KARACHI: Recent flooding in Pakistan has upturned the lives of close to 70 million people, affecting 16 million families. The Secretary-General of the United Nations, who has been monitoring the relief efforts, has termed the natural disaster ‘’unnatural’’ — citing climate change as an aggravating factor in the mass-scale suffering caused.
Already struggling with high inflation and still battling the COVID-19 pandemic, the flooding has only exacerbated the challenges facing Pakistan’s very poorest people.
The crisis has further highlighted the need to deliver humanitarian aid through an efficient and transparent process, where technology can be used as an enabler to ensure implementation, distribution and, more importantly, utilization.
Digitalization can be an effective tool for dealing with humanitarian crises such as the one unfolding in Pakistan. Today, we have the required resources, infrastructure and technology available and in place to activate initiatives like the World Bank’s innovative “financial inclusion” scheme and Pakistan’s “Asaan Mobile Account” (AMA) Scheme, which has set up millions of Pakistanis with bank accounts, allowing them to receive emergency fundings in the ongoing flooding crisis.
The common man’s independence starts with women’s financial inclusion
Launched in Pakistan under the slogan Aam Aadmi Ki Azaadi — Urdu for “the common man’s independence” — the AMA scheme has already onboarded over 5.5 million accounts.
Notably, 44 percent of those who have signed up for the AMA scheme in Pakistan were women, despite them making up only 18 percent of overall bank account holders.
Pakistan ranked 145th worldwide — out of 146 countries analyzed — in economic participation and opportunity in the World Economic Forum’s Gender Gap Report 2022. When it comes to the position of women in the economy, there is much work to do be done. While it is making progress, and Pakistan is “near equal rights” when it comes to access to financial services, there remains a significant economic inclusion gap between males and females in the countries.
The AMA scheme goes some way toward rectifying this and bringing the country’s 110 million women to economic and financial equality. Research suggests that encouraging financial inclusion is an essential tool for lifting people out of poverty — and so schemes like AMA, which enfranchise women into the system, can have far-reaching and long-lasting benefits to women and wider society.
In times of crisis, as Pakistan is experiencing now, this is critically important — everyone should have the means to access emergency government funds.
Many-to-many makes everyone more secure
Critical to ensuring that the scheme has had maximum uptake and that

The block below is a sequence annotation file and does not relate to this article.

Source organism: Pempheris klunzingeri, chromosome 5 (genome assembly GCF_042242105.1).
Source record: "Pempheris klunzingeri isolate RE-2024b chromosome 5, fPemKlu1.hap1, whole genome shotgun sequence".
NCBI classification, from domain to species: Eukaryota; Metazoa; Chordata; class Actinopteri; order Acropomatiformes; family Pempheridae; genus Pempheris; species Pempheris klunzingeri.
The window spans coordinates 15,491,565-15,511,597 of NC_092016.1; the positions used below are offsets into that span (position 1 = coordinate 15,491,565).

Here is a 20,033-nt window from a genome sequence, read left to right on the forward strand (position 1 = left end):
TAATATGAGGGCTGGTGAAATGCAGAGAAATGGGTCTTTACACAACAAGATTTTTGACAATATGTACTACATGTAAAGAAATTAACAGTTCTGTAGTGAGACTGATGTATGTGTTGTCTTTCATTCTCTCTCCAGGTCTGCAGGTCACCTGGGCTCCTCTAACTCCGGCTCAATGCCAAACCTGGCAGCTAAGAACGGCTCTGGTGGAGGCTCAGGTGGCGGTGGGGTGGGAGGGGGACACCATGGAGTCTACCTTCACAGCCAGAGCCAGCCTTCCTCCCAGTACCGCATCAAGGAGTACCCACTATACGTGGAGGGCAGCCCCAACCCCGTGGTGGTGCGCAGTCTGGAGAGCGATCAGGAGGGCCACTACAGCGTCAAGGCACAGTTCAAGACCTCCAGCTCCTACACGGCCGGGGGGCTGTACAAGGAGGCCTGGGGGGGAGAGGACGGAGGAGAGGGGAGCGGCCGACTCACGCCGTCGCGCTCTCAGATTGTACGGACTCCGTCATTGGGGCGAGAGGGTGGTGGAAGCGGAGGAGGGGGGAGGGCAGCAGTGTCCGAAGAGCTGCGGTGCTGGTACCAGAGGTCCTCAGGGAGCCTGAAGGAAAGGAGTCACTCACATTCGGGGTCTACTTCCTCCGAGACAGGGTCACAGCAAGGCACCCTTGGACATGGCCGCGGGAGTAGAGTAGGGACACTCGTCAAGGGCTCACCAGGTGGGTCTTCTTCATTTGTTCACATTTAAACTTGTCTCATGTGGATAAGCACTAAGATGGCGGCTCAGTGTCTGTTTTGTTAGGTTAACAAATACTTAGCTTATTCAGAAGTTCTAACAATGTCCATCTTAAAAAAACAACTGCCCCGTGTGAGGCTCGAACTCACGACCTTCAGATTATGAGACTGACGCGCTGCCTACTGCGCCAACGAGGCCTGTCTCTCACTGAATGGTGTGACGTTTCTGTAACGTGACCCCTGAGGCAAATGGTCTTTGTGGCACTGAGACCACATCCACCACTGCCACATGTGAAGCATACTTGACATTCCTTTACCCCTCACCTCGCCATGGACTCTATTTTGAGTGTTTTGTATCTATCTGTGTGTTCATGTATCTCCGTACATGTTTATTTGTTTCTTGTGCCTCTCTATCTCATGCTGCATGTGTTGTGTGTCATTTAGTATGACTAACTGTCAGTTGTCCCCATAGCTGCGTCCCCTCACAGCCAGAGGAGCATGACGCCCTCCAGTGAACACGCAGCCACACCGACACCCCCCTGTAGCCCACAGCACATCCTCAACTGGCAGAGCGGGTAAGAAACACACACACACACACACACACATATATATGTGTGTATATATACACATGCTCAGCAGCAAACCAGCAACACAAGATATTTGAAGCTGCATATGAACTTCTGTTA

This has been largely possible due to the interoperable infrastructure where the USSD (Unstructured Supplementary Service Data) platform — similar to SMS texting — on which AMA is built does not require internet connection or a smartphone to access financial services.
The many-to-many USSD platform is also unique in that many financial institutions as well as telecom players operate as equal actors in its infrastructure. This robust foundation ensures that in situations of emergency relief, the distribution and allocation of capital is based on transparency and that financial aid is not siphoned off to the wrong places — or the wrong hands.
In effect, the AMA scheme allows Pakistanis or their communities — many of them women — who are either cut off from the outside world by flooding or displaced by it to access emergency funding.
In flood-ravaged Pakistan, the responders supporting the relief efforts can simultaneously prepare lists of effected individuals, gathering details such as identity numbers of the impacted families, and work in coordination with the authorities managing the national response to the disaster. This ensures that all those who need emergency funding can open accounts and access it quickly.
The government can instantly and credibly disburse funds in a transparent manner with real-time visibility and accountability.
Agent interoperability also assists with the flood response and force-multiplies the benefits to those affected by flooding, allowing them to readily access multiple agents of any of the participating banks and telecommunication providers.
The AMA scheme also provides the government with much-needed data on the disbursement of its relief funds — and this makes it a valuable replicable model for across the developing and developed world.
A replicable model for payments
The transparent collection of data and wider disbursement system is a “made to order” solution for any government seeking to transfer emergency cash directly to its citizens. Money can be sent directly to the victims of natural disasters, as Pakistan has done with its flooding victims, but there are many other potential use-cases.
Payments to refugees, for example, could benefit from this model. With very little in the way of expensive hardware required on either the government or recipient end, people fleeing war-torn areas like Ukraine would be able to receive money sent either from their home or host countries. In turn, those countries sending the money receive important data on numbers of refugees.
Schemes like Pakistan’s AMA initiative allow anyone, even the very poorest, the financially excluded and minorities to open bank accounts and, if needed, access emergency funding.
As the world faces down natural disasters, conflicts and other instability, simple but effective ways like this that guarantee financial inclusion will allow some of the world’s most vulnerable to weather challenging times.
Courtesy: World Economic Forum